From Bakunin to Lacan, as i mentioned, positions various poststructuralist thinkers as stepping stones "from B to L." There is something suspiciously linear and progressive about Newman's account, in part because his stepping stone thinkers were contemporaries (or nearly so) and had personal and theoretical relationships among themselves not well represented by Newman's very partial account. Some time ago, Jesse raised the issue of the "" construction, and the ways in which it might play out. In this instance, where contemporaries are concerned, and where their relationships have been complex - and complexly narrativized - we can't escape any of the possible complications. Getting back to the question of Newman's "traverse of poststructuralism," the problem of the "" (in some sense of "before" and "after," concepts with a rich history in the writings we're concerned with, particularly those of Derrida) is in part a problem of intellectual histories. To go "from Derrida to Lacan" is almost inescapably a *return.* Derrida has spoken about the importance of Lacan in setting certain explorations and conflicts, including some of his own, into motion. Some of Derrida's most important work is a response to Lacan. And reference to Lacan, and to the whole range of psychoanalytic concerns, recurs frequently in Derrida's recent, most clearly political works. "...from Lacan to Derrida to Lacan..." - this seems implicit in Newman's scheme, at which point we still need to account for the detour.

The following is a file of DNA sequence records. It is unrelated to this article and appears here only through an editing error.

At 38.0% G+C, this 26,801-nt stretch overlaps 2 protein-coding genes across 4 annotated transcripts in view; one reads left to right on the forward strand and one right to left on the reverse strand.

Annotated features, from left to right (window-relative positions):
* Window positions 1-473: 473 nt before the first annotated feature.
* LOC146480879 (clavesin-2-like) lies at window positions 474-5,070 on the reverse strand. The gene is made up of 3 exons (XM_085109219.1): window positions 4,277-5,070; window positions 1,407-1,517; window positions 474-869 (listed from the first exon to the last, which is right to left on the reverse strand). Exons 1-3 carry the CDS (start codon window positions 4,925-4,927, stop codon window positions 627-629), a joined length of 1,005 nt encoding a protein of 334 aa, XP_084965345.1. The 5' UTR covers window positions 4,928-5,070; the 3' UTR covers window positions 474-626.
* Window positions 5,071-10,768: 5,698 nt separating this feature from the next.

To assess Newman's use of poststructuralism, and his subsequent abandonment of it for a Lacanian approach, it's necessary to decide whether poststructuralism - particularly as it appears in Derrida's work - does indeed show its own limitations, and whether poststructuralism thus understood can lead - or lead back - towards Lacan. Along the way we need to decide if there is indeed a need for some "place of resistance," understood this time in terms of Lacanian "lack" - or whether, perhaps, the aporetic terrain of poststructuralism still holds some un(der)explored possibilities for radicals.

The question of poststructuralism as a "dead end" seems, as Derrida might say, "to come." What is certain is that - in the time since Todd May excluded Derrida from consideration in his book on the grounds that he did not have a sufficiently developed political philosophy - Derrida and others have provided us with a large literature on the politics of "memory," "community," "friendship," "hospitality," the "invitation," and such with which anarchists and other radicals have not yet come to terms. I focus on Derrida because his most recent writings not only specifically address concerns we would easily call "political," but because these writings seem to represent a conscious effort to draw together the various paths of enquiry from his lengthy career.